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Author Topic: No More Copyrighting of a Melody  (Read 1205 times)
Stephen W. Desper
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« on: November 28, 2021, 12:36:04 PM »

Friends in the music industry. YOU SHOULD BE AWARE !  of this development.

Basically, a lawyer and his programmer associate developed an algorithm that crunched out every possible combination of a 12 number sequence. or about 78 billion combinations. They then assigned each number to a note or half-note representing a musical octave. Using MIDI all of the melodies can be played on a synthesizer. These "melodies" were then download to a terabit memory. By doing that they meet the legal requirement of securing a copyright for all the melodies therein. Thus, these two guys now own every and any melody that can be written, going forward. However, their goal is not to corner the melody market, rather they have taken all the melodies, the algorithm used to configure the melodies and other probatory information and published them as public domain. Therefore, any melody written from now on will be in public domain. Can it be copyrighted? Under current law, no. This is a developing situation, but if you write songs or deal with the music industry, I strongly suggest you familiarize yourself with all the details by watching the two videos made by this lawyer, following:

https://www.ted.com/talks/damien_riehl_copyrighting_all_the_melodies_to_avoid_accidental_infringement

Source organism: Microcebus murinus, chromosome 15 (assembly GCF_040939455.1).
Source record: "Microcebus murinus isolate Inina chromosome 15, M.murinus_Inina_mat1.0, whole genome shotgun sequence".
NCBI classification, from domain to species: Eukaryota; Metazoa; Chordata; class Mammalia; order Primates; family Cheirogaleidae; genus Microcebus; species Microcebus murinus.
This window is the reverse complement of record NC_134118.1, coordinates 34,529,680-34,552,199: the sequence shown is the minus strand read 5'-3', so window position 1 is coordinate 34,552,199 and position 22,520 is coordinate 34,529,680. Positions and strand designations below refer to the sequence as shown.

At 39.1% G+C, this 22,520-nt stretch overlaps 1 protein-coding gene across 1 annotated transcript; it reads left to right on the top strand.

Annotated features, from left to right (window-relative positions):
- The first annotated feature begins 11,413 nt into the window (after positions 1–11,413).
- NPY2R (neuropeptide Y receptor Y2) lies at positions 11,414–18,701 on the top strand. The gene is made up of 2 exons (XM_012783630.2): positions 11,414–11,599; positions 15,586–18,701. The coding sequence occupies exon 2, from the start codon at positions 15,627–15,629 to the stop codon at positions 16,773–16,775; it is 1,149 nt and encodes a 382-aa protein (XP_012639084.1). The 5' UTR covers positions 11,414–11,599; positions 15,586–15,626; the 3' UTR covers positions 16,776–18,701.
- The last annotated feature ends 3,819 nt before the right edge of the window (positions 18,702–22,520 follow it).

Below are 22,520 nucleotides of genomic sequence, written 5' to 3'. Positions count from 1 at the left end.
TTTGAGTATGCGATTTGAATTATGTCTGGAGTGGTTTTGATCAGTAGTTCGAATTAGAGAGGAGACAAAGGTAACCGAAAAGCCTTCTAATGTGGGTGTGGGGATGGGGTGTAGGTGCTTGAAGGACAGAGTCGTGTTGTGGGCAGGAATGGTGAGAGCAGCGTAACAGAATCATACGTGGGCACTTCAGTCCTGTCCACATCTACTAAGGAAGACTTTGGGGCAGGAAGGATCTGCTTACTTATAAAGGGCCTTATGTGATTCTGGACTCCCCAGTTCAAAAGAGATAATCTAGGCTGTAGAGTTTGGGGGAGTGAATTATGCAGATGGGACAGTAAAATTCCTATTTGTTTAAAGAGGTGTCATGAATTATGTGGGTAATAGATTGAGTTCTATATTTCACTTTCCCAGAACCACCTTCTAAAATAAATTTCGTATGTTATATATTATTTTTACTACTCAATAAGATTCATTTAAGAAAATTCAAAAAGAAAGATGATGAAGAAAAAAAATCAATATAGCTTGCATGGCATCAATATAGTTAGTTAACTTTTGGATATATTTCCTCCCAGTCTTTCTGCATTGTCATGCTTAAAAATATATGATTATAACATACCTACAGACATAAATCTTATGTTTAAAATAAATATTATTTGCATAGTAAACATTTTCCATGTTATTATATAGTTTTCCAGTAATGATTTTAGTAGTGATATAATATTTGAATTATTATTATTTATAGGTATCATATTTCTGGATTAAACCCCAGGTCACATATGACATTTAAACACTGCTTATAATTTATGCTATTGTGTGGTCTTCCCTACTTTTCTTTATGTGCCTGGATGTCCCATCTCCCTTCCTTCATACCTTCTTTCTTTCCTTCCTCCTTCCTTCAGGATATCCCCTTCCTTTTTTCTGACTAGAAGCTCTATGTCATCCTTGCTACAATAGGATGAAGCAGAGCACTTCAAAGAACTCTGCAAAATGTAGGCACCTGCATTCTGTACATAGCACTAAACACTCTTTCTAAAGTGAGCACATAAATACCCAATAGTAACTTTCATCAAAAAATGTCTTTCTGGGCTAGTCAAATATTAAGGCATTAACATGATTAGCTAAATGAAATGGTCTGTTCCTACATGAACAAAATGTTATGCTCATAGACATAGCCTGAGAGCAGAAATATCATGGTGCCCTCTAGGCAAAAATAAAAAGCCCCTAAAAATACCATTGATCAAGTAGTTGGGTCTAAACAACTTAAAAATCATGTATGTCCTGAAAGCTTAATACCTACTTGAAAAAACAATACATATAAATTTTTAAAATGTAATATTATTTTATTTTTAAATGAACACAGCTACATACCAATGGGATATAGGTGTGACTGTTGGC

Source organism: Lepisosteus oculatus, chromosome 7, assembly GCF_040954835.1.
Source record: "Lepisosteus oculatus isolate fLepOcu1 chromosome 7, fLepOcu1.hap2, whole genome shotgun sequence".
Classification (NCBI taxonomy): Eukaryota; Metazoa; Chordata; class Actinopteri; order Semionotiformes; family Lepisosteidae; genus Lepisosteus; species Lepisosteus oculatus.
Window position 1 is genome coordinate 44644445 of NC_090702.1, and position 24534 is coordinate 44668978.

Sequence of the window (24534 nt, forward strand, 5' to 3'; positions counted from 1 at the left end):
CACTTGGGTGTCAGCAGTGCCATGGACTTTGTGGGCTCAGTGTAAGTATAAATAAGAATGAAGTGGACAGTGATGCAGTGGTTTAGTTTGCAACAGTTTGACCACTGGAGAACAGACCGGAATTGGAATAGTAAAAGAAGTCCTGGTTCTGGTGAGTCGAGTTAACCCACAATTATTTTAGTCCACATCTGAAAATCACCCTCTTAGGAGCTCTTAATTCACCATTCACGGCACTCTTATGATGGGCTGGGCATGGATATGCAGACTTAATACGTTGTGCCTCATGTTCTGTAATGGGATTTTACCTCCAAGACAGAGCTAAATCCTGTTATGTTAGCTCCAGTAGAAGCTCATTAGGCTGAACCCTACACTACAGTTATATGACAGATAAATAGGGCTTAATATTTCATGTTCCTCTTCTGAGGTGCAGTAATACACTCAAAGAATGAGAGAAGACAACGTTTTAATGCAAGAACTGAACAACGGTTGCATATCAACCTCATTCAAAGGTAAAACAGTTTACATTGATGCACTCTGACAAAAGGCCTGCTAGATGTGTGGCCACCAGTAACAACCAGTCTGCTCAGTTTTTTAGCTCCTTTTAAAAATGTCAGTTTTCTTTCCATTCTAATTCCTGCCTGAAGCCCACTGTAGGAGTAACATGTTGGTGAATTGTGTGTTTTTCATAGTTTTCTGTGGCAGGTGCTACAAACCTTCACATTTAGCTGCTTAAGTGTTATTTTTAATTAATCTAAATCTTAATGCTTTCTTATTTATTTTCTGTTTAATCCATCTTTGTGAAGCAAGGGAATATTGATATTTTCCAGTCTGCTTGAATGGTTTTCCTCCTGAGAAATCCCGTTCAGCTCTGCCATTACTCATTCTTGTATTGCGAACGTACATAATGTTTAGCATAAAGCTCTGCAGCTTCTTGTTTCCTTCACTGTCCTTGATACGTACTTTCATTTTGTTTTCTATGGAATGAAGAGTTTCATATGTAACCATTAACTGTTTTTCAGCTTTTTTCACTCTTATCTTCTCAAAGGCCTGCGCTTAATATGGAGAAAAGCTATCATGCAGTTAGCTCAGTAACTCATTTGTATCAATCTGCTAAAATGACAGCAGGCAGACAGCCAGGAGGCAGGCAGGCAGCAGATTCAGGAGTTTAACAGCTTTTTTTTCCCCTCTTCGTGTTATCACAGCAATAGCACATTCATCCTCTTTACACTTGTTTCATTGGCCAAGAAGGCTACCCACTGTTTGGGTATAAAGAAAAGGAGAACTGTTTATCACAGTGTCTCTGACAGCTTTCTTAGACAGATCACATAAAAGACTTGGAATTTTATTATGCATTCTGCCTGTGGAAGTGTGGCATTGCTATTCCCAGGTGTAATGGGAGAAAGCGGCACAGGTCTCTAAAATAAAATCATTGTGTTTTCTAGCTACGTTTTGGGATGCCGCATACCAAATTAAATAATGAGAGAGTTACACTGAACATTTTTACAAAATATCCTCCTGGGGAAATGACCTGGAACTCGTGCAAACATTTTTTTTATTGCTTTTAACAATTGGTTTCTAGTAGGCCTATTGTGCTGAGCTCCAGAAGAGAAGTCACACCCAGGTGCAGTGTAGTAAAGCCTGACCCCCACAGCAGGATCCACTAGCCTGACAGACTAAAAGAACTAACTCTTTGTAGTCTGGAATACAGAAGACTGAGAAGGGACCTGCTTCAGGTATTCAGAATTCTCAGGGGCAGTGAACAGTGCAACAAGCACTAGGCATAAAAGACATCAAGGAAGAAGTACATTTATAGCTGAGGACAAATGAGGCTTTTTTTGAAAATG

https://www.youtube.com/watch?v=sfXn_ecH5Rw


~Stephen W. Desper
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chrisb
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« Reply #1 on: November 28, 2021, 12:53:03 PM »

Thanks Stephen.
I see this was publicised in 2020. Has it had an effect yet?
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Stephen W. Desper
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« Reply #2 on: November 28, 2021, 02:59:49 PM »

Thanks Stephen.
I see this was publicised in 2020. Has it had an effect yet?
COMMENT:  Don't know. Just posting information. I'm not a lawyer, but on the face it seems that it would be a game changer. ~swd
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♩♬🐸 Billy C ♯♫♩🐇
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« Reply #3 on: November 28, 2021, 03:54:18 PM »

The idea of this makes me ill
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BJL
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« Reply #4 on: November 28, 2021, 06:51:41 PM »

I am not a lawyer, but I would be shocked if this stands up in court. Laws are written and interpreted by humans, and those humans tend not to be super sympathetic to this kind of loophole. It will be easy for a judge to rule that these melodies are not "works" for the purpose of copyright law. Or, what I would argue, that the work in this case is the algorithm and the set of melodies produced as a whole, and that borrowing an infinitely small percentage of this very large work therefore does not constitute infringement. Again, not a lawyer. But judges generally do not feel entitled to overthrow entire legal regimes set up by congress because someone found this kind of loophole, and they do feel entitled to close this kind of loophole...